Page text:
Week 34: Vacation Bliss


Hi, everyone,

I know, I know – I skipped Week 33, and I apologize but I was quite busy laying on the beach in Italy and trying to find gelato between meals of pizza and pasta. I promise that I thought about you all in blog world with each delicious bite.

Last week, E and I went to Europe for a much needed holiday. The main reason for the trip was to attend the wedding of a Peace Corps Lesotho friend, so we spent a few days with other friends in a small Italian village on the northwestern coast for the wedding and then split off for a few days in Scotland then Ireland. We filled our bellies with amazing food, took long walks through old cities, and enjoyed being outside of our normal lives for a few days.

At the wedding, I sat next to a Dutch woman who worked with groom at a chocolate company in Switzerland (I am not making that up) and she shared pieces of her life story as a career woman and mother, having raised her children for the first decade or so and then her husband taking over while she pursued her career. When I told her about our 10-day trip in Europe, she said, “Oh, that’s a lot of time for you Americans. I know that you don’t get much holiday.” She then went on to tell me that she has five weeks of vacation each year. This conversation kept happening, with other wedding guests but also with people we met along the way. Americans value work and long hours more than rest and relaxation, but for what reasons? We are tired, unhappy, stressed. I couldn’t answer that.

This vacation was a long time coming for me. I needed a break from my responsibilities, obligations, and, mostly, myself. I haven’t really felt like me for the last few months, constantly stressed about something or another, whether it be friends, work, writing, my hip, what I think I should be doing at that moment. I start a lot of days not in a good mood and sustain a level of panic throughout the day until I’m angry and tired. I complain, a lot, and few things seem to bring me joy. I feel tied to constant obligations, many of which should be fun but don’t feel that way when jammed pack through a list of all things I tell myself I have to do. I simultaneously feel like I don’t have any time for myself, yet alone and like I don’t see any of my friends. I’ve pitted myself up against this better, more perfect version of who I think should be, even if slightly unclear, and I keep losing out each day as I try not to disappointment myself.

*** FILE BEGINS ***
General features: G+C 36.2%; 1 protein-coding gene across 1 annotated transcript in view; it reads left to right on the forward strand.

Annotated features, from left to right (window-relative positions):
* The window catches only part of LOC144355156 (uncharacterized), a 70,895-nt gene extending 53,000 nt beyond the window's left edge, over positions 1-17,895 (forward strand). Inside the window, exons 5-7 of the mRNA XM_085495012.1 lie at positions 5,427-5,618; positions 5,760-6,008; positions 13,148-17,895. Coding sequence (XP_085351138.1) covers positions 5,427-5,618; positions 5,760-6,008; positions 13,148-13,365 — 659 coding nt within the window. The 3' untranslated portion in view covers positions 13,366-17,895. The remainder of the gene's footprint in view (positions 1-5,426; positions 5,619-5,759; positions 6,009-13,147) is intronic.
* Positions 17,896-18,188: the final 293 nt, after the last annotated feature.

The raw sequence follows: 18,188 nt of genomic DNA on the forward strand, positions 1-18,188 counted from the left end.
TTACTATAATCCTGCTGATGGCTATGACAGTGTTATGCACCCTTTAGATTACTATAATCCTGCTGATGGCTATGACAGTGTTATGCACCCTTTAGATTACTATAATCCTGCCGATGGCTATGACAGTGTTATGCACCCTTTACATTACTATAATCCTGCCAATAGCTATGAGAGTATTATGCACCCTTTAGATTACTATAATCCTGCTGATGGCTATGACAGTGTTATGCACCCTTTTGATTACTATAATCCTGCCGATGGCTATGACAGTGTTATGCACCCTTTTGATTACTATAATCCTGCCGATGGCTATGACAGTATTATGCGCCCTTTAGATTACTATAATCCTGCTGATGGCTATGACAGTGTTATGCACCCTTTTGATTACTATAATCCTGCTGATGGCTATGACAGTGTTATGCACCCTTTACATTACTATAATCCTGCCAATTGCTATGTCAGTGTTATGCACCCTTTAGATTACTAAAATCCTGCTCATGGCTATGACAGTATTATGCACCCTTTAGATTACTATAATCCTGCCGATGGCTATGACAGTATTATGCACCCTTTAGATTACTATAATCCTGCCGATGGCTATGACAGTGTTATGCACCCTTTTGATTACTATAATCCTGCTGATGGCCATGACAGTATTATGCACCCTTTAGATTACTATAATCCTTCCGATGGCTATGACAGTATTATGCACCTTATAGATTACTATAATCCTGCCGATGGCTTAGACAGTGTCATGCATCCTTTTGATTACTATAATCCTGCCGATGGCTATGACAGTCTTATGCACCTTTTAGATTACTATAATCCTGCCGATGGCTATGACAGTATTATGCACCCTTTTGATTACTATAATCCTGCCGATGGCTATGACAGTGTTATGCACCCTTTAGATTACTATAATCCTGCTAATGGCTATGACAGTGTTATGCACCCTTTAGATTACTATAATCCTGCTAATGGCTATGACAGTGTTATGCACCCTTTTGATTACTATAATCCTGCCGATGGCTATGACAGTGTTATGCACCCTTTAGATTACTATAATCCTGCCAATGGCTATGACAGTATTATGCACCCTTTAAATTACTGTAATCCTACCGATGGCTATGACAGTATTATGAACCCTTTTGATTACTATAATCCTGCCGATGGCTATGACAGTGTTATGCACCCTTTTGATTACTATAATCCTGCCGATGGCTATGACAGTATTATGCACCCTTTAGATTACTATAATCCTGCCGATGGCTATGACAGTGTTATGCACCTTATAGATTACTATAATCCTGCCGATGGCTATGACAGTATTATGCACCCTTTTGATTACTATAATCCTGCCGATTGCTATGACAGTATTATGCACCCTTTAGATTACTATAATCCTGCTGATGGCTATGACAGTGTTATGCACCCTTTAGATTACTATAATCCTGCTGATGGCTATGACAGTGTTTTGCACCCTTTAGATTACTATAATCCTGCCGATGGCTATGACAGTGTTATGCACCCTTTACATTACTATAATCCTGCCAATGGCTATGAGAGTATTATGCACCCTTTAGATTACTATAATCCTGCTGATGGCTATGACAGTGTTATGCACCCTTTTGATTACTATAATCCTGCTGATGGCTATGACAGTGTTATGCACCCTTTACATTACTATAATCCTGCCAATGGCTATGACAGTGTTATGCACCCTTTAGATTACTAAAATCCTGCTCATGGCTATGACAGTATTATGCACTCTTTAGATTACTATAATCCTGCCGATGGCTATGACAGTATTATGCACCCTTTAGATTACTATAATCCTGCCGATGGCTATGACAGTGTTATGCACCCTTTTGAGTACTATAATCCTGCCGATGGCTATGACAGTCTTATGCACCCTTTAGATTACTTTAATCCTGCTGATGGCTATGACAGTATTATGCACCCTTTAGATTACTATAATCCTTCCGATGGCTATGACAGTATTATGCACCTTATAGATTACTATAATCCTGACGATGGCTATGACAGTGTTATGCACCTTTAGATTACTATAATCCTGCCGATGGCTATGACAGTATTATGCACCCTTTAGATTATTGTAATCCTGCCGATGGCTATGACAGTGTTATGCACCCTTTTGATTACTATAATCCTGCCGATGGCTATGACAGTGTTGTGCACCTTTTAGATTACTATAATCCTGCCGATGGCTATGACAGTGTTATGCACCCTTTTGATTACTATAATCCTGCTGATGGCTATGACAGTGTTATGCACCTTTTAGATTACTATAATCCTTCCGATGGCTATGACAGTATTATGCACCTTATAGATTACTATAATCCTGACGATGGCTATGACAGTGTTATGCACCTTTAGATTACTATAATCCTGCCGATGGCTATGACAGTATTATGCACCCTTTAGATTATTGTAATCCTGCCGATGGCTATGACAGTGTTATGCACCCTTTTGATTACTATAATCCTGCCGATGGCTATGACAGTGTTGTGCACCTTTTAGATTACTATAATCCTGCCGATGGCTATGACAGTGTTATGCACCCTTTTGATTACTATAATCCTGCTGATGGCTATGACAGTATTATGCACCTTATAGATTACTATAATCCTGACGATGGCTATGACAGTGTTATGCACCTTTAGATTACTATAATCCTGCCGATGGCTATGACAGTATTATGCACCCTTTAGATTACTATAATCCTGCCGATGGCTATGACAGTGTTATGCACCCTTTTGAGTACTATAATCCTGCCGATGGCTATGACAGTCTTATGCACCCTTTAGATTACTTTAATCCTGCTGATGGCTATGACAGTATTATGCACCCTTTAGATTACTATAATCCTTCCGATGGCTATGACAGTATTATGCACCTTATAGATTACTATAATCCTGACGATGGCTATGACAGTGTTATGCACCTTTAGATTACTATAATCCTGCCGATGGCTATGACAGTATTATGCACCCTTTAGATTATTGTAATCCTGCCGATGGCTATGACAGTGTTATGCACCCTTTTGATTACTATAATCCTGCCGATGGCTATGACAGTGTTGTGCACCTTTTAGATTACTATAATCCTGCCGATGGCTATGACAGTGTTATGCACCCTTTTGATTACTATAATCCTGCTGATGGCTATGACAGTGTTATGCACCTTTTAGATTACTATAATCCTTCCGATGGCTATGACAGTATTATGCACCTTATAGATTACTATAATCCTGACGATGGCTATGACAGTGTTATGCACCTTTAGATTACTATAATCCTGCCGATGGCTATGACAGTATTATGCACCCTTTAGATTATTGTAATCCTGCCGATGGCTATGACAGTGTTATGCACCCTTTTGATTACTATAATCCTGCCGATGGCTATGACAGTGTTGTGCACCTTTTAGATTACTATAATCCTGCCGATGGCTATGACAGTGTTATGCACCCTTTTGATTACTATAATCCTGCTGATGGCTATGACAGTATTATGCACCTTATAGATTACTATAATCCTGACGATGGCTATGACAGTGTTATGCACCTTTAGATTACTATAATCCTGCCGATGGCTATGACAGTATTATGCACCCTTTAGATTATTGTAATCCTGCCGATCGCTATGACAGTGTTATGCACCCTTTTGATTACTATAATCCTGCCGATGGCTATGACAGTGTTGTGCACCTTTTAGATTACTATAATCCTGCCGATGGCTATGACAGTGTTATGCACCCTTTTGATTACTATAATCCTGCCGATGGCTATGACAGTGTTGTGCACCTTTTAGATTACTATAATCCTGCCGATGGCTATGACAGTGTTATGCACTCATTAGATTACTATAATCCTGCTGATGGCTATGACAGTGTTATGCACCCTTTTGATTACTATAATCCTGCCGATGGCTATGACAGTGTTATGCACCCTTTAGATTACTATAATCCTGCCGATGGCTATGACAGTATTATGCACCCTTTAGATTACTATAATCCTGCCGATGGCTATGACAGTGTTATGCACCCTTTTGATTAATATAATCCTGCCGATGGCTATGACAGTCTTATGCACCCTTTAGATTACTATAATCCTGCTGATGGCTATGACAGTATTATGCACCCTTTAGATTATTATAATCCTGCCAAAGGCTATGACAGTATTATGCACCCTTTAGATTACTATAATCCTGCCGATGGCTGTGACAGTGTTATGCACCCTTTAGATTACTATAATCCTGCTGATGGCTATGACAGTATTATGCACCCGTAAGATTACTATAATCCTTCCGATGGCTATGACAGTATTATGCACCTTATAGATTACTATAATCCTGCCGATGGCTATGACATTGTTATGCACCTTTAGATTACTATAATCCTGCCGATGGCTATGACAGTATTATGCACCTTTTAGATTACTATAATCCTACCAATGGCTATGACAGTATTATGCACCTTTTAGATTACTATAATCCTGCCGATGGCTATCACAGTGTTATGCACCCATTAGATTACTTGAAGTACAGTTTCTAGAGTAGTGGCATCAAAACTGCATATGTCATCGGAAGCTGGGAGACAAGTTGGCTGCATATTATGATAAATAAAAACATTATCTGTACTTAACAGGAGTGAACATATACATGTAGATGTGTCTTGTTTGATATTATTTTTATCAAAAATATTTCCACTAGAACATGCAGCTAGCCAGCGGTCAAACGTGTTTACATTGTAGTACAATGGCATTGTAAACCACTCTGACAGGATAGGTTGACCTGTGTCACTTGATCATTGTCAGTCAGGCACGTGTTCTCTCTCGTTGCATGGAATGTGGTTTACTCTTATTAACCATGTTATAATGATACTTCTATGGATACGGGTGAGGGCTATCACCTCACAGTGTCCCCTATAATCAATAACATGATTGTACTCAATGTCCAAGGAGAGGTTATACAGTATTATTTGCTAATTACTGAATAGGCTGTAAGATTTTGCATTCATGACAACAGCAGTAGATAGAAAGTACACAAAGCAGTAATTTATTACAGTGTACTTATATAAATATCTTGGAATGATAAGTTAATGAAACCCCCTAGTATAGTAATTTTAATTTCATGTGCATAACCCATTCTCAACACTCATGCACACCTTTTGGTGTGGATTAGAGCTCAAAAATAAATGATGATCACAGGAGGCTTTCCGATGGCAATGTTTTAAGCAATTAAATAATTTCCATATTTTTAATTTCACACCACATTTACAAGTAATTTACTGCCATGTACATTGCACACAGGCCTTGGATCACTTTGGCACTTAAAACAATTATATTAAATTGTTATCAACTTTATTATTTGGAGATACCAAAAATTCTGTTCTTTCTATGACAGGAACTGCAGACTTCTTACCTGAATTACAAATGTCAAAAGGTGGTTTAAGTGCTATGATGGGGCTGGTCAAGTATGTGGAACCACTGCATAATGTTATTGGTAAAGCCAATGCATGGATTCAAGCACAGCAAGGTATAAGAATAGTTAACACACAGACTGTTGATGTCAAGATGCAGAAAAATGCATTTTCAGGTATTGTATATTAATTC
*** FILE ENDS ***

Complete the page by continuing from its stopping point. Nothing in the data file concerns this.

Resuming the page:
Over the last week, I’ve tried to give myself a break. I wouldn’t let myself think about work or how much we were spending (I had saved more than enough for the trip). When fears that my writing may not be enough or that a friend hadn’t returned my last message, I’d take a few breaths until the panic spike subsided. I’d feel fat for a second and then eat another piece of focaccia. Whenever I felt like I wasn’t the person I needed to be and that I was somehow failing in my life, I shook myself back to the present moment and remembered where I was – in an Irish garden, on a boat in the Mediterranean sea, in an ancient Scottish castle. All those places deserved me as I was, and so did I.

My vacation wasn’t completely worry free – international travel never is – but I was able to relax in a way that I haven’t in months. I read a book, I didn’t force myself to order the cheapest thing on the menu, and I took naps. I have long been a big fan of naps, but recently I haven’t been able to take them. I lay down but worries and stress keep me agitated and restless. Occasionally, I can fall asleep for about 20 minutes but them I am up and on to whatever thing I’ve believed needs to get done. On vacation, though, I took long, peaceful naps for hours. My body and mind finally settled down.

We flew back to Chicago last night and have spent most of the day not doing laundry or unpacking, but reading and watching TV. I have emails to return, writing that needs revising, and friends I should be texting, but I took a nap today. It was supposed to be for 20 minutes, but it ended up lasting two hours. And, it was wonderful.

I learned that I need to make some serious changes in my life, both in how I think but also how I spend my time. I can only be good to others when I am good to myself, and I just haven’t been doing either lately. The first thing, though, is to recognize that, forgive, and move on. I can’t grow and find joy if I am berating myself about what I did or didn’t do.

I am also going to take more vacation, maybe not literally because I still only have so many days, but mentally and allow myself breaks and time to pursue things that really give me joy. I don’t need to be a perfect person, but I do need to feel like myself again. I deserve that much.


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